Wednesday, 23 January 2013

The 10 Best Ways to Generate New Story Ideas

Image courtesy of nuttakit /
The blank page can be a scary sight, especially when you are having trouble coming up with a new story idea. So, to help you out here is a list of the 10 best ways to find new story ideas.

  1. Writer's Notebook. As mentioned in last Wednesday's post (here), one of the best resources for finding fresh inspiration and story ideas is your writer's notebook. Flick through an old notebook and pick a page at random until you stumble across an idea that speaks to you and get's you excited. If you haven't been keeping a notebook, start today.
  2. Story Prompts. There are a wealth of websites out there that offer story prompts or starters, here are just a few, pick one and have a go.
  3. Newspaper's or Magazines. Look through your local paper and pick a headline that interests you. Without reading the actual article start writing and see what ideas come to you.
  4. Free-write. Set a timer for ten or fifteen minutes and just start writing, don't worry about what comes out, just keep the pen moving until the time is up, even if you just write 'I can't think of anything' over and over. Trust me, it won't be long before your brain gets bored of that and comes up with something more interesting. Alternatively you could pick three words at random, either using a dictionary or any book you have to hand for that matter, and write them at the top of your page, then follow the same process as above. You don't even have to include those words, sometimes your brain will make other associations and that's good. Put the writing aside for a while and take a break or work on something else. When you come back to read it, highlight anything that sparks an idea or that you think you could use.
  5. Brainstorm. You can brainstorm on almost any topic but I find it really useful to write 'what if?' in the centre and start from there. Write down anything and everything that pops to mind, no matter how crazy it may sound. More often than not, it's the crazy ideas that turn out to be the best.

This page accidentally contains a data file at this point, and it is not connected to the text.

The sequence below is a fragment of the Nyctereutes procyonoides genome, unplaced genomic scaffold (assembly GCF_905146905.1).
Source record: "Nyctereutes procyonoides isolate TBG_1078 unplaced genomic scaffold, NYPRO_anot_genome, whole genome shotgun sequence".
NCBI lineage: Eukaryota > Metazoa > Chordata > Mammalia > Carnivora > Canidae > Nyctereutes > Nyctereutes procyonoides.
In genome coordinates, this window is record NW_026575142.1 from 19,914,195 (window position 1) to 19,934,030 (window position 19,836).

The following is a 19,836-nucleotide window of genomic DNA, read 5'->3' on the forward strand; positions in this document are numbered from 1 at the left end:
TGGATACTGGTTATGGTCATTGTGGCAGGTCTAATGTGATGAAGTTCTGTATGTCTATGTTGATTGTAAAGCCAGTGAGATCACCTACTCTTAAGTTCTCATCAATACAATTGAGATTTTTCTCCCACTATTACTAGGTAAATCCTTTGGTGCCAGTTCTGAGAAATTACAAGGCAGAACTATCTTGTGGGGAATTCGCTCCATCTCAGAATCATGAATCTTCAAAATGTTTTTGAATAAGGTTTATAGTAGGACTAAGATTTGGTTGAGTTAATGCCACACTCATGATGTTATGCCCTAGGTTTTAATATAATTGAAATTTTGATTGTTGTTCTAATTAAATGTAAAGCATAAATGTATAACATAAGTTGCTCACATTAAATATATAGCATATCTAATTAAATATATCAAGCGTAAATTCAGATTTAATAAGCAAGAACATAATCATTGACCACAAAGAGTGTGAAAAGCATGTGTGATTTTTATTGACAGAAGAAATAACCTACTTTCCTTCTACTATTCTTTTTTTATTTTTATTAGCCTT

6. Read. Reading can provide you with an endless supply of story ideas. I don't mean copy what another writer has done, but the way they describe something, or something a character says can often spark other ideas that you can work from. Don't just read in your favourite genre though, read widely, especially non-fiction, and you will have even more ideas.
  7. Eavesdrop. Listen to what people are saying, whether you are at the checkout, in a coffee shop, on public transport, at work, even the playground waiting to pick up your child. Sometimes just hearing the tail end of a conversation and a snippet of dialogue can spark an idea, especially if it is out of context because then your brain will start asking all sorts of questions, trying to figure out what they were referring to.
  8. People Watch. This is similar to the point above but this time you are looking out for mannerisms and quirks, the way people look at each other, the way they gesture, the way they walk and dress. Ask yourself questions; who are they? why are they here? who are they meeting? what secret could they be hiding?
  9. Listen to Music. Set your music to random and pick a line from the next song that comes on. Write it down and see what ideas it sparks. You could even pick a random line from two or three songs and then try to find a connection between them.
  10. Re-use a Character. Take a minor character from one of your previous works and write their story.
Try one of these methods out for yourself and let us know how you get on, or if you have another method that you find better share it with us in the comments section below.